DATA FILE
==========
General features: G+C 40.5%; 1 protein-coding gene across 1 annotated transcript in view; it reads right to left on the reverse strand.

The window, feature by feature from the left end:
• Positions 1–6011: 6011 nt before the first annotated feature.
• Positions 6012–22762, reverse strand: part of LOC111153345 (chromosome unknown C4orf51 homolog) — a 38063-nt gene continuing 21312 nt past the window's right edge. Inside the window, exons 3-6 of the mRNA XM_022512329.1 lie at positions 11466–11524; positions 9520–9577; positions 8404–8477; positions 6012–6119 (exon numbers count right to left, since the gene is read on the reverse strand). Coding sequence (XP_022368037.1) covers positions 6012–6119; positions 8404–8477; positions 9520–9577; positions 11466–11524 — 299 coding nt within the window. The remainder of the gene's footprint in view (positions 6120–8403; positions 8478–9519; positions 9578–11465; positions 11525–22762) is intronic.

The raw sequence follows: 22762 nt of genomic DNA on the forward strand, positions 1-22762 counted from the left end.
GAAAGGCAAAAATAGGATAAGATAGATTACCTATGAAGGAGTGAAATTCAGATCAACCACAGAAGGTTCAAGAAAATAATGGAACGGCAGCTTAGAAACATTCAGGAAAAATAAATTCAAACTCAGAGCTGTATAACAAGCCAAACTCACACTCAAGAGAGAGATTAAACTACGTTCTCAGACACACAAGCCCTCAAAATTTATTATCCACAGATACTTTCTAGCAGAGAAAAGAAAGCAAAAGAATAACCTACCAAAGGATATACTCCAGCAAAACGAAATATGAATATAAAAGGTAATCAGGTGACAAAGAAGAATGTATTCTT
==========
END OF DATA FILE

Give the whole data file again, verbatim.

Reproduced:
General features: G+C 40.5%; 1 protein-coding gene across 1 annotated transcript in view; it reads right to left on the reverse strand.

The window, feature by feature from the left end:
• Positions 1–6011: 6011 nt before the first annotated feature.
• Positions 6012–22762, reverse strand: part of LOC111153345 (chromosome unknown C4orf51 homolog) — a 38063-nt gene continuing 21312 nt past the window's right edge. Inside the window, exons 3-6 of the mRNA XM_022512329.1 lie at positions 11466–11524; positions 9520–9577; positions 8404–8477; positions 6012–6119 (exon numbers count right to left, since the gene is read on the reverse strand). Coding sequence (XP_022368037.1) covers positions 6012–6119; positions 8404–8477; positions 9520–9577; positions 11466–11524 — 299 coding nt within the window. The remainder of the gene's footprint in view (positions 6120–8403; positions 8478–9519; positions 9578–11465; positions 11525–22762) is intronic.

The raw sequence follows: 22762 nt of genomic DNA on the forward strand, positions 1-22762 counted from the left end.
GAAAGGCAAAAATAGGATAAGATAGATTACCTATGAAGGAGTGAAATTCAGATCAACCACAGAAGGTTCAAGAAAATAATGGAACGGCAGCTTAGAAACATTCAGGAAAAATAAATTCAAACTCAGAGCTGTATAACAAGCCAAACTCACACTCAAGAGAGAGATTAAACTACGTTCTCAGACACACAAGCCCTCAAAATTTATTATCCACAGATACTTTCTAGCAGAGAAAAGAAAGCAAAAGAATAACCTACCAAAGGATATACTCCAGCAAAACGAAATATGAATATAAAAGGTAATCAGGTGACAAAGAAGAATGTATTCTT